RUDY GIULIANI, FORMER MAYOR OF NEW YORK CITY: For the purposes of the media, I did not say "all of Islam". I did not say "most of Islam", I said "Islamic extremist terrorism". You know who you are. And we are coming to get you.


BARTIROMO: Joining us right now is pollster and Fox News contributor Frank Luntz. Frank, good to see you. What did you think about Rudy Giuliani? You just said this was one of his best moments.

LUNTZ: So I'm sitting up in a box with a number of the top senators and congressmen and the conversation stopped. It came to a standstill. Everybody is looking up. Rudy Giuliani held that audience in the palm of his hands. I've seen him do a number of convention speeches. I've worked with him for 20 years. That was him at his best.

I've never seen him so passionate. I've never seen him care so much. And I'm surprised because Donald Trump is not the traditional politician, but Giuliani in his commentary about national security and in his support for Donald Trump, there was emotion, there was pathos. That's powerful.

BARTIROMO: Yes. You know why, Dagen, he has credibility on this subject. He was there on 9/11 and kept all of us safe in New York -- New Yorkers, obviously. You made the point earlier, remember that.

DAGEN MCDOWELL, FBN HOST: New Yorkers have a deep emotional connection with the former mayor and many Americans certainly do. And it might have - - it played well in the arena but I was watching it on TV because I was really curious to see how the speakers -- how they really connected with the audience. And he jumped out of the screen and it was raw emotion.

He cares about the direction of this country and above and beyond everything else he does not want Hillary Clinton to win the White House and us to have a second Clinton presidency, because he knows it's not -- it's an extension of Bill's presidency.

BARTIROMO: It's why they call him America's mayor.


LUNTZ: He's fighting about the future of New York. He believes the current mayor isn't -- in fact, he believes the current mayor is taking the city backward. He believes the current president is doing exactly the same thing.

This is real. It's genuine and it's so rare in politics. So much of it is manufactured. This is coming from his heart. This is coming from his experience. And it -- the whole convention night, and this is what's different, these delegates are paying attention.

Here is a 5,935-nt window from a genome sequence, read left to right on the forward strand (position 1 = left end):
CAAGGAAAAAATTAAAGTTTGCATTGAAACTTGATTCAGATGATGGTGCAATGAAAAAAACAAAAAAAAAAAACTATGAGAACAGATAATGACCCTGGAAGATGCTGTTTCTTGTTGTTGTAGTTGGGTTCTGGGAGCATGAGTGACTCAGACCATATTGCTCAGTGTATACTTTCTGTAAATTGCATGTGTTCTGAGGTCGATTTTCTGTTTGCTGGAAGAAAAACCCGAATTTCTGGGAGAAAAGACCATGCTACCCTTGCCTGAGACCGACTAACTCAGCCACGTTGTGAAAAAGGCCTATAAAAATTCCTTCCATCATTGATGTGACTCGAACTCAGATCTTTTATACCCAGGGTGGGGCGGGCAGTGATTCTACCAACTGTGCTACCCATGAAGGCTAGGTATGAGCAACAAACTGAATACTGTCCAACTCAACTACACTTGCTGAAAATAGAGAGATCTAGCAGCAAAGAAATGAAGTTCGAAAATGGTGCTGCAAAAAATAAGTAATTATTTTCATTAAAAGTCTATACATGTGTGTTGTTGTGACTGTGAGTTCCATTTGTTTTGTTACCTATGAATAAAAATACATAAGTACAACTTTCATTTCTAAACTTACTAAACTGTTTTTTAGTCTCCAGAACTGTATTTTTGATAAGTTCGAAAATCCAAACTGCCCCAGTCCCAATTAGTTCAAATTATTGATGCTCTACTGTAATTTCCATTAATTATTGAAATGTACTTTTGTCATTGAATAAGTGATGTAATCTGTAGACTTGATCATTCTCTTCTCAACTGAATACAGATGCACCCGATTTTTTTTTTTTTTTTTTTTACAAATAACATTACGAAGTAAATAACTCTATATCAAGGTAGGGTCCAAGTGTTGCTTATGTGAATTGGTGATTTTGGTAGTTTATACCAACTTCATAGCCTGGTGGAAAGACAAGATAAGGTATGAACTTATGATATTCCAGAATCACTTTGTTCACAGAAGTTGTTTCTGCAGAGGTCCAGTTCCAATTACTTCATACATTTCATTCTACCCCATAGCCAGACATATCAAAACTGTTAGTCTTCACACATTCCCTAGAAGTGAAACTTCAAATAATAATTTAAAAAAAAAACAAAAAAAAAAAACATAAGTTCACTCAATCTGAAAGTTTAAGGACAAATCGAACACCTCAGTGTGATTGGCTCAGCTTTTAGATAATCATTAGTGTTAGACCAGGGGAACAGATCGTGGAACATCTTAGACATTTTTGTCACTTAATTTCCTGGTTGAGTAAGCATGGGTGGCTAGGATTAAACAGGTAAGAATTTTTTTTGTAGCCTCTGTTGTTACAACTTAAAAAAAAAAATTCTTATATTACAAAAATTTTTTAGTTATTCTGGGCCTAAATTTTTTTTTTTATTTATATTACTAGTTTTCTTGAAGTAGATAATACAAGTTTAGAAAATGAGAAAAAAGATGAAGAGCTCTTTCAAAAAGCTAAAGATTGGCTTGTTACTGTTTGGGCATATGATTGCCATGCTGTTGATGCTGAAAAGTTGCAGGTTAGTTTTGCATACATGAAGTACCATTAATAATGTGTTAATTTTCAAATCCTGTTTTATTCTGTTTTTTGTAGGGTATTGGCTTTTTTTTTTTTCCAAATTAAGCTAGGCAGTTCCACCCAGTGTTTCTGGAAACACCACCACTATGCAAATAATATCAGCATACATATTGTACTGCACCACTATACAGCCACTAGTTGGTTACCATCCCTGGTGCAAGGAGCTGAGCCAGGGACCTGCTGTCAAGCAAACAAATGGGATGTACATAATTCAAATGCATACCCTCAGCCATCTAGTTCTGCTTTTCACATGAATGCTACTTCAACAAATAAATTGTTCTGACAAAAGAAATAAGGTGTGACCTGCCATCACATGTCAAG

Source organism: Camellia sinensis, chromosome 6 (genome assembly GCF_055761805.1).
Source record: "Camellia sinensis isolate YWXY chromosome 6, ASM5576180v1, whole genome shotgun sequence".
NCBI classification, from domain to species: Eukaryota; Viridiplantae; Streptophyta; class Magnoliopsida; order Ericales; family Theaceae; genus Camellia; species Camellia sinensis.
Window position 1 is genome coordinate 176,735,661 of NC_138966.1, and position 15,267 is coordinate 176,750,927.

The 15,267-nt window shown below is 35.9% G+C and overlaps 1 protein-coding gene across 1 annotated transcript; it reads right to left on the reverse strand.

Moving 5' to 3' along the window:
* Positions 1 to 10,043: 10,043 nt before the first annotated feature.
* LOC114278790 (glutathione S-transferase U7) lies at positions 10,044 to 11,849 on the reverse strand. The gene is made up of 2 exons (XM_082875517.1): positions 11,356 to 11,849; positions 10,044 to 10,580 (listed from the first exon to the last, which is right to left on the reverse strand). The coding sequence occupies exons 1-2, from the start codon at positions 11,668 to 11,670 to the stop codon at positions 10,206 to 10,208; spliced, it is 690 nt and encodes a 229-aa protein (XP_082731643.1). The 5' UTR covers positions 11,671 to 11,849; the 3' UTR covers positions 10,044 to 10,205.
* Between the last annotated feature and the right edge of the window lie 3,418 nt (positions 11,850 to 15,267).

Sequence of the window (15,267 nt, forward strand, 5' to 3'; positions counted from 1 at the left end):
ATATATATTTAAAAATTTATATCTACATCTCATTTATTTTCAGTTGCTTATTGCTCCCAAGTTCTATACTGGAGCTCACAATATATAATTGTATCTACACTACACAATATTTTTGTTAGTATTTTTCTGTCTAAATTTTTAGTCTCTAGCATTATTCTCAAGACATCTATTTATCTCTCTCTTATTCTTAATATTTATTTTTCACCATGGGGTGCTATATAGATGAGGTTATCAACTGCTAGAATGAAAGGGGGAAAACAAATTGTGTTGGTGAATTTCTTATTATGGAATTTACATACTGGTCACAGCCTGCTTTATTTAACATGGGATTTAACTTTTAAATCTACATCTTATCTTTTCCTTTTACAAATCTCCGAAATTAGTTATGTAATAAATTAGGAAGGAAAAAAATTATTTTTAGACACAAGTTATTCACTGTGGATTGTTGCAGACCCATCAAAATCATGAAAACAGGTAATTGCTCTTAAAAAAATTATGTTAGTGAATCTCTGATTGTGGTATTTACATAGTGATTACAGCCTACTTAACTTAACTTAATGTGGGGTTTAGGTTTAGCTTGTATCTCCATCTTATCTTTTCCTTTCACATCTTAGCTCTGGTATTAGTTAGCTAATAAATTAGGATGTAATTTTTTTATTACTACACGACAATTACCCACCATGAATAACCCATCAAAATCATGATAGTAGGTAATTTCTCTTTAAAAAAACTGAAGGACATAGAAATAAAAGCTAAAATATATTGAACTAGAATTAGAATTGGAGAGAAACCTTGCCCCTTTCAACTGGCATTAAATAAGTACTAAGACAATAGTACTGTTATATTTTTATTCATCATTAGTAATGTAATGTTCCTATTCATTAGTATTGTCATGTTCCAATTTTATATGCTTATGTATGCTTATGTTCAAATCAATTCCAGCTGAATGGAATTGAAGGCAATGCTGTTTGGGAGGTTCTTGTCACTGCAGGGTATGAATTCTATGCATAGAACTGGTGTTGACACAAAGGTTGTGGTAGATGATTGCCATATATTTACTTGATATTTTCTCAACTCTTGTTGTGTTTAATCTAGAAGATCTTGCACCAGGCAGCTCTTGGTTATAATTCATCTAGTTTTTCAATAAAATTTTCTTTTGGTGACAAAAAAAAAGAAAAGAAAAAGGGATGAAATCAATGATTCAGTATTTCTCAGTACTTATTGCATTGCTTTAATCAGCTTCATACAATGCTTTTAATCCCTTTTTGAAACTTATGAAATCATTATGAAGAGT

I've been to every convention since 1992. You talk during it. You eat during it. You drink during it. This is the first time when they're in their seat and they're listening to every word. When those Benghazi heroes were speaking and they went way over, by the way. If you want to understand why they were still doing speeches at 11:30 --


LUNTZ: -- because those Benghazi guys went long. But they were listening to every word and I saw women crying. I saw guys with their heads in their hands. It was so emotional.

BARTIROMO: Let's listen to that because Giuliani touched on Hillary Clinton's comments in regards to Benghazi and a disregard for American lives lost. We have the sound bite you're referring to. Watch this.


GIULIANI: Hillary Clinton's answer to congress about the death of these four brave Americans because of her gross failures as secretary of state was, quote, "what difference at this point does it make".


LUNTZ: Ok. His acting is -- I mean the hand gesture -- somebody needs to tell him to bring it in a little bit. This is television. But this is how people feel. He touched a nerve.

MCDOWELL: I was going to ask you that, being a southerner who gesticulates wildly with my hands every day. I was more curious about his hand gestures.

LUNTZ: I thought he was going to pop his coat.